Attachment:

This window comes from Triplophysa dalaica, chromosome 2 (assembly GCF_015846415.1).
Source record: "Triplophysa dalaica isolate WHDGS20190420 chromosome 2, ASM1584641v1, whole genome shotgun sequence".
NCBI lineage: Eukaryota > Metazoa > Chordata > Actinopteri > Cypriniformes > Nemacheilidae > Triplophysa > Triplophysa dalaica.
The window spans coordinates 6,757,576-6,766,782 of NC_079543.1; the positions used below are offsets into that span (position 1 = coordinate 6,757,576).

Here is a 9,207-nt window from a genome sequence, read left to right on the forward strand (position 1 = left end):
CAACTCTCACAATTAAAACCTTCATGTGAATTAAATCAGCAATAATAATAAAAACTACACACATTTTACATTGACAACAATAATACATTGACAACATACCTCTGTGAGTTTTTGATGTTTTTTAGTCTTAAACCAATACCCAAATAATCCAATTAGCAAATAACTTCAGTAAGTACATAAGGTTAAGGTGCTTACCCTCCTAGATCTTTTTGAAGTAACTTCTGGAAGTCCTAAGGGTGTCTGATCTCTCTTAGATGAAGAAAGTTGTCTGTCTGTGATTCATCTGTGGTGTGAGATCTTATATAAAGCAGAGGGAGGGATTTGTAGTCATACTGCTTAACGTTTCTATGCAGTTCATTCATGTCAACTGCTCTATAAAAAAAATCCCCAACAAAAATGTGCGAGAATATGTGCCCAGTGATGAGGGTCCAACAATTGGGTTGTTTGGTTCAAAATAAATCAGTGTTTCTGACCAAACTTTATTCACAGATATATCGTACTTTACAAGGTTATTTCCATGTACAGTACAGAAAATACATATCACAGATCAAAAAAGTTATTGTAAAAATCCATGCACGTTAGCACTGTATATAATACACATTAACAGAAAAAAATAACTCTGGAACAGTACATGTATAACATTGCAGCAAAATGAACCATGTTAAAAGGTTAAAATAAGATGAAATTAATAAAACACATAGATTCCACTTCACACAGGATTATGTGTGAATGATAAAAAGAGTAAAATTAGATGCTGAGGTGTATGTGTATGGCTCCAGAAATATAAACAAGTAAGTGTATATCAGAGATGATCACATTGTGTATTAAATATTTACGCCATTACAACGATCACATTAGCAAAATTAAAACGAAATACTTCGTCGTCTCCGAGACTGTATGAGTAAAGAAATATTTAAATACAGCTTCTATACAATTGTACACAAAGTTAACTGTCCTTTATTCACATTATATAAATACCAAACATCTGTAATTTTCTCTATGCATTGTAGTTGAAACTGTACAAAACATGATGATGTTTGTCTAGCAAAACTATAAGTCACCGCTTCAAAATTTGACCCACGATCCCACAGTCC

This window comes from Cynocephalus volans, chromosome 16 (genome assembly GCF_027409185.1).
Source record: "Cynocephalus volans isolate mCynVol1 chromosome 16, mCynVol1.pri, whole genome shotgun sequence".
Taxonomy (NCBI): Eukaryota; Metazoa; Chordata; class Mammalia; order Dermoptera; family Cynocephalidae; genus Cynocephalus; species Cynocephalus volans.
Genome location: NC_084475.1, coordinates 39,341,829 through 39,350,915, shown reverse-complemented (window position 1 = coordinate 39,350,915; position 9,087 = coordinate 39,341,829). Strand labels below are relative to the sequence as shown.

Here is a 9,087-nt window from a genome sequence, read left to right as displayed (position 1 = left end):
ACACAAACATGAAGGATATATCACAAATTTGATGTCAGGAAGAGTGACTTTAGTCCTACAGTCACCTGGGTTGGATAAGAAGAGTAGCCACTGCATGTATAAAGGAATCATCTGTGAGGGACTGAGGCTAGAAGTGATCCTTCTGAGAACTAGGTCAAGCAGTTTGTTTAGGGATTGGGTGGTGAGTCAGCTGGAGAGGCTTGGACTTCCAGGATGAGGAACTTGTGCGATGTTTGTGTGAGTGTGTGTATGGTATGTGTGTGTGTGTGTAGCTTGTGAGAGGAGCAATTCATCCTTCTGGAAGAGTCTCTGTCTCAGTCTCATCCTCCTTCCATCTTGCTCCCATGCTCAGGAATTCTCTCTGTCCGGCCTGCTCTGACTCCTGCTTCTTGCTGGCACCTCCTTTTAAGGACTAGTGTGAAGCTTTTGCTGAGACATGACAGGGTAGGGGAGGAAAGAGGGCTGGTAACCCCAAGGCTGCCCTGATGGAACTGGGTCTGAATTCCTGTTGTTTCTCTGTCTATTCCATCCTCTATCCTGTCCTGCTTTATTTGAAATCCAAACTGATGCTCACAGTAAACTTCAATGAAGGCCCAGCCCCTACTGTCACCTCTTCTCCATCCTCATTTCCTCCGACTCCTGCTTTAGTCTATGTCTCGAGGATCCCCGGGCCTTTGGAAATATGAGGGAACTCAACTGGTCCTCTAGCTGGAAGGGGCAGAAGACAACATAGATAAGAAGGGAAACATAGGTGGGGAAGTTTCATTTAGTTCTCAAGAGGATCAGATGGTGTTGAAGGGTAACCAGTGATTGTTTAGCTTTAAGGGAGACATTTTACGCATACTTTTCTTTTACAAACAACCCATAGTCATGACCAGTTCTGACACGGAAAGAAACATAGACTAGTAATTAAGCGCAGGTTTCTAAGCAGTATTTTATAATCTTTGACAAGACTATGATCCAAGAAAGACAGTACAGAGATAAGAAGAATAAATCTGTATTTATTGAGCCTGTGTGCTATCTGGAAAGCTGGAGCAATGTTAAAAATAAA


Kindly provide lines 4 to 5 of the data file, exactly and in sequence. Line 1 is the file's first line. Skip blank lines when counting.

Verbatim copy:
The window spans coordinates 6,757,576-6,766,782 of NC_079543.1; the positions used below are offsets into that span (position 1 = coordinate 6,757,576).

Here is a 9,207-nt window from a genome sequence, read left to right on the forward strand (position 1 = left end):